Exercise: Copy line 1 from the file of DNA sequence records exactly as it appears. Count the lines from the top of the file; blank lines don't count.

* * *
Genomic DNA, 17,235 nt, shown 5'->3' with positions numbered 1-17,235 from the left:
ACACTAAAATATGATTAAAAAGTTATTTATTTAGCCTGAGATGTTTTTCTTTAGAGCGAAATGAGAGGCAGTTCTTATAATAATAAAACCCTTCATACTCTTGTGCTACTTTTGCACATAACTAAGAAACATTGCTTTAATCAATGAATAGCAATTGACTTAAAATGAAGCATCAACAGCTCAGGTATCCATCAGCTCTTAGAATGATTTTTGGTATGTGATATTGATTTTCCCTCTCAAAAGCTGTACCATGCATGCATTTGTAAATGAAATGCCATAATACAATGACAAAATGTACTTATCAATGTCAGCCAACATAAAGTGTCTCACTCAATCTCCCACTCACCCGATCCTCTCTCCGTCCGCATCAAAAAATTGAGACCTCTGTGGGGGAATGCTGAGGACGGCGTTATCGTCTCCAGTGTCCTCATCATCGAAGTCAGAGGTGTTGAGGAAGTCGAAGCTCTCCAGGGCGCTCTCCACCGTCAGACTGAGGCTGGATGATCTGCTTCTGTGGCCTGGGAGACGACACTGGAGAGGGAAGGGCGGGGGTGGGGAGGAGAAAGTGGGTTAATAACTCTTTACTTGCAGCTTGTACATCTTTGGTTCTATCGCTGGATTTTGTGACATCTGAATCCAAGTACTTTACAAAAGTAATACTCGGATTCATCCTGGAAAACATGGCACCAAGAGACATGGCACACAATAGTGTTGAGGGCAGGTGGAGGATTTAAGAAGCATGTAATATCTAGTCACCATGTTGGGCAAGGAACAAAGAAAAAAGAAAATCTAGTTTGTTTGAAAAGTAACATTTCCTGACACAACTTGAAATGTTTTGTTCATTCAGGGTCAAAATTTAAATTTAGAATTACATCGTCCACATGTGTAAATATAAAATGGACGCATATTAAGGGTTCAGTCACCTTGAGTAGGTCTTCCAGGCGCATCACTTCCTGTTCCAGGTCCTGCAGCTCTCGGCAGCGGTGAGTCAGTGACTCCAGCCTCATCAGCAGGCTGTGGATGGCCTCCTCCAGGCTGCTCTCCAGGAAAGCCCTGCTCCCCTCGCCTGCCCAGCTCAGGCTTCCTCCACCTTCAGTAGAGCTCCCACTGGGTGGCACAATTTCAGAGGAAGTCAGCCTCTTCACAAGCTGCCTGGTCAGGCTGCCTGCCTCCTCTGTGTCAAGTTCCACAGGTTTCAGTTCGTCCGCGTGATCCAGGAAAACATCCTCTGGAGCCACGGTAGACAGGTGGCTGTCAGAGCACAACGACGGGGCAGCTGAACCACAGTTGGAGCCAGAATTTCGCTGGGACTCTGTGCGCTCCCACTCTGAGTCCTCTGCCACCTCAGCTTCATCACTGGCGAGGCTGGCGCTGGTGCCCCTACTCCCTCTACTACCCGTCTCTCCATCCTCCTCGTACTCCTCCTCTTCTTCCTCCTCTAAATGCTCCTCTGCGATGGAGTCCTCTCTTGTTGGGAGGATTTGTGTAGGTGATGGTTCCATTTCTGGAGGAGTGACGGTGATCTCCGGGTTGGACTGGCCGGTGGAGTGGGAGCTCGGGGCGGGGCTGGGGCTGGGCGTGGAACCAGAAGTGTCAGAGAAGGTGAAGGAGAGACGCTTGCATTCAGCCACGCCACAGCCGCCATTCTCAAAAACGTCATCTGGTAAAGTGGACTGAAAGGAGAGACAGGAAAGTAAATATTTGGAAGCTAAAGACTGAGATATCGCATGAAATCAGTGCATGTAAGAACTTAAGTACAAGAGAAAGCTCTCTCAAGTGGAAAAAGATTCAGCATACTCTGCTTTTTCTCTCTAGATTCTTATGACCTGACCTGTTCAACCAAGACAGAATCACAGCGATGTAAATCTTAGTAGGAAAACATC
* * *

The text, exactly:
Genomic DNA, 17,235 nt, shown 5'->3' with positions numbered 1-17,235 from the left: